I am not a reader.
This is a hard thing for me to admit, honestly. As a writer who is surrounded by so many who DO read ravenously, I feel like this aspect of myself hampers my ability. I feel like maybe I will never be a good writer because I'm not that person who grew up on a mountain of books, and I still don't read as often as I think writers are expected to.
That's not to say I didn't read as a child. I enjoyed most of the assigned reading I got in school. I had a few favorites of my own—The Chronicles Of Narnia, If You Give A Mouse A Cookie, The Babysitter's Club, Dune, Kon Tiki (yes, for reals I was obsessed with that book in 9th grade). But I didn't read very much, honestly. I was a picky reader. I tried many novels and gave up on them because they didn't catch my interest. I remember specifically how people kept telling me to read The Hobbit, so I picked it up and started. I didn't get past the first chapter because I was all, "I don't care about this round door with the round knob in the exact center of the door!" (Interesting, though, that I still remember that description!)
So yes, there were years where the only reading I did was for school, which seems SHAMEFUL as a writer. But it's true. I was into a lot of different things growing up—language (Japanese and French), drama (Techies rule!), music (the flute), swimming, art and more art, video games, daydreaming, and hanging out with friends—books often fell to the bottom of the list.
And yet I always loved to write. The second I learned to make words I was writing stories. I wrote a story in Kindergarten that won a county award. When I learned the 5-paragraph essay in third grade, I was so in love with the idea that I would practice writing them just for fun. I would pick a topic, write my intro, my thesis, my three paragraphs, and my conclusion. It was AWESOME. Yes, I loved writing essays! That was even my job in college. I spent junior high writing books about the characters I drew. As a child, I played outside for hours making up wild stories, scripting plays and adventures for my friends. And let's not forget the angsty teen poetry. Good. Times.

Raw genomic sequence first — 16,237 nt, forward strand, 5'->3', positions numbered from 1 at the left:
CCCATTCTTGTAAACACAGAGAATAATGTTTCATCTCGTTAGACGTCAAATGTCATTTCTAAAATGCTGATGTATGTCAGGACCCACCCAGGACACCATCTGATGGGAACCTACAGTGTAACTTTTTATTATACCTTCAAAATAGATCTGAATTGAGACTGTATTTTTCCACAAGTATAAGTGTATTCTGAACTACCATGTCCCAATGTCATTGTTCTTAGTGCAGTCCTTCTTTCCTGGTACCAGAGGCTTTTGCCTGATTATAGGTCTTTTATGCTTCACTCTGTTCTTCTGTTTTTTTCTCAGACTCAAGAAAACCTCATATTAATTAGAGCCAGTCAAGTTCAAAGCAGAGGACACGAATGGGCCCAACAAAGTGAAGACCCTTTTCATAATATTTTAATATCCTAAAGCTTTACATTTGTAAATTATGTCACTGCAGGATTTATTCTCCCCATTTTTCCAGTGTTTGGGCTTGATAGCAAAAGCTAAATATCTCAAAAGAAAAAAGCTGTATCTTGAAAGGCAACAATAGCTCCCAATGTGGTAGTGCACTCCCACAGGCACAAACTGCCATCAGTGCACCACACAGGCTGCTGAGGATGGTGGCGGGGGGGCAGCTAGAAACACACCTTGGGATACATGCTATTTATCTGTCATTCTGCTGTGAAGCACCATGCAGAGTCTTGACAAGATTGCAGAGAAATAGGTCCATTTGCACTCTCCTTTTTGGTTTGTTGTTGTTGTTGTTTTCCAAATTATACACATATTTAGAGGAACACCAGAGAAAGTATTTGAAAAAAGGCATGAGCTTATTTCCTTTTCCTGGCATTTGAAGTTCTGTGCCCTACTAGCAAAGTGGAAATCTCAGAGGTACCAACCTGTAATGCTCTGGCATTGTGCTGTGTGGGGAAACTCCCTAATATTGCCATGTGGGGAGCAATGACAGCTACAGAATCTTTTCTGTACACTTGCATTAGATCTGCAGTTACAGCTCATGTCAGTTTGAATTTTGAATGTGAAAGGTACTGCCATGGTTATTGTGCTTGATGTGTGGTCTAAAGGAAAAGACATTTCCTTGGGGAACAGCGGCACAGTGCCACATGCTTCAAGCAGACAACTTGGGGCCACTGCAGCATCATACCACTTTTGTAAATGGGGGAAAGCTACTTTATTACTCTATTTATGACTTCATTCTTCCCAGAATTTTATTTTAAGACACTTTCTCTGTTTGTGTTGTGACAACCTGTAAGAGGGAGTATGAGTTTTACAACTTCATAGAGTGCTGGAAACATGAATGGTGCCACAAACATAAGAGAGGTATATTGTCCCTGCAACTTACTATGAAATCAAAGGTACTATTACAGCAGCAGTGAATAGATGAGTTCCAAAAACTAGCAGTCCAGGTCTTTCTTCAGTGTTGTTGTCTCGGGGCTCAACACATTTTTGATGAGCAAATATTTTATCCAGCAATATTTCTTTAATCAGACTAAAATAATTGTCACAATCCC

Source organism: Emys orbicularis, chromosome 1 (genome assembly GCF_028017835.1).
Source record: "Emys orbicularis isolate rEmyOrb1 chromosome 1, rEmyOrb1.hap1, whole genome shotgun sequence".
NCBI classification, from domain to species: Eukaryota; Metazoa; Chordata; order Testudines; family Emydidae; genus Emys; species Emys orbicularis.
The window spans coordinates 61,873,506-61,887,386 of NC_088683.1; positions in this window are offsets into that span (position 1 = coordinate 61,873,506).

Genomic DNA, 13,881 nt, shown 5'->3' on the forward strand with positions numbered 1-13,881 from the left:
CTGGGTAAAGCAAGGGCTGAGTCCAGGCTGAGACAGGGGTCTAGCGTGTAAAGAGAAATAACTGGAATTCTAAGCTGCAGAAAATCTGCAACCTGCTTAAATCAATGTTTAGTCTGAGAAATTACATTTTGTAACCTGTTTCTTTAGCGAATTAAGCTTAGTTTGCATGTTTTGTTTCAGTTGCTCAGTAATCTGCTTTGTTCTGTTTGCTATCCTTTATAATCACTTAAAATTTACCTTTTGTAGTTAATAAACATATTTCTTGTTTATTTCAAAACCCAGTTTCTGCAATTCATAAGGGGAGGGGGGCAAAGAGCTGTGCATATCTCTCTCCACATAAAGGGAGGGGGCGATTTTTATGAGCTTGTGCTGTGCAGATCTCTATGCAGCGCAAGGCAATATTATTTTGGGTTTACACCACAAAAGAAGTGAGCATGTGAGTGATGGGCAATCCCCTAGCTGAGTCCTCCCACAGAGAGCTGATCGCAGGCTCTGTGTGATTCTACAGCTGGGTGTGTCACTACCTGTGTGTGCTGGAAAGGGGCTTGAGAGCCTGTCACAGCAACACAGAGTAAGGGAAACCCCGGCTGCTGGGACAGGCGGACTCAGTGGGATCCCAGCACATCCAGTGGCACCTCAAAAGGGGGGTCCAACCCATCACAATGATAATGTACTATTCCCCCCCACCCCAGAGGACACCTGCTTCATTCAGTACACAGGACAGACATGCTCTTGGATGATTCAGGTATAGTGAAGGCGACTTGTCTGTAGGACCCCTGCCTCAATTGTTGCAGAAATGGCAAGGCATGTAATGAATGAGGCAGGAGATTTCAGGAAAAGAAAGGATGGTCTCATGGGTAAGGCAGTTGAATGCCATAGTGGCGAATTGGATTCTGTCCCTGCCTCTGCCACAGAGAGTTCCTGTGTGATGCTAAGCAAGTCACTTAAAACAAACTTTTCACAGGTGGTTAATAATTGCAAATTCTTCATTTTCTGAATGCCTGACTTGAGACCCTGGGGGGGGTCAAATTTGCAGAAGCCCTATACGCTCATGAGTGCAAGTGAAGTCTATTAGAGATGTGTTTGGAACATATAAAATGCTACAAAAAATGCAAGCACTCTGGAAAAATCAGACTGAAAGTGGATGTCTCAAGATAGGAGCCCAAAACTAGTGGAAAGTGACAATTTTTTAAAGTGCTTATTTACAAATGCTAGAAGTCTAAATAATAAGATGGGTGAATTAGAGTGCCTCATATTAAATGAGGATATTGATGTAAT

My lessons in story came from different things. It came from Anime. It came from RPGs (Final Fantasy forever!). It came from movies and TV and comics. It came from reading scripture. It came from journaling my own life, from listening to my father tell me his life stories. Because storytelling is everywhere; there is something to learn from at every turn. You have to take advantage of all sources, especially if you aren't a natural reader.
But here's where I confess that reading IS important. As much as I wish I could say you don't have to read to be a writer, I can't. When I first started seriously writing (As in with the goal to be published and not just as a hobby), I started reading more than I had in a while. It helped my writing, plain and simple. It helped me learn about my genre and its expectations. It improved my prose and taught me what my voice was because I'd heard other voices. It taught me about building strong characters and solid plots in writing as opposed to screen or drawings. So if you don't read at all, don't take this post as an excuse to continue ignoring that TBR stack. While I don't read as much as other writers, I try. I always try. Try, try, try.
I guess this post is mostly for myself, because I feel better getting this out there. It's always something I feel like I've had to hide, not being a fanatic reader. But I'm starting to think it's okay, and that I can still be a writer even if I only read like one book a month...or sometimes less. And you can still be a writer, too. You just have to take story lessons from wherever you can get them.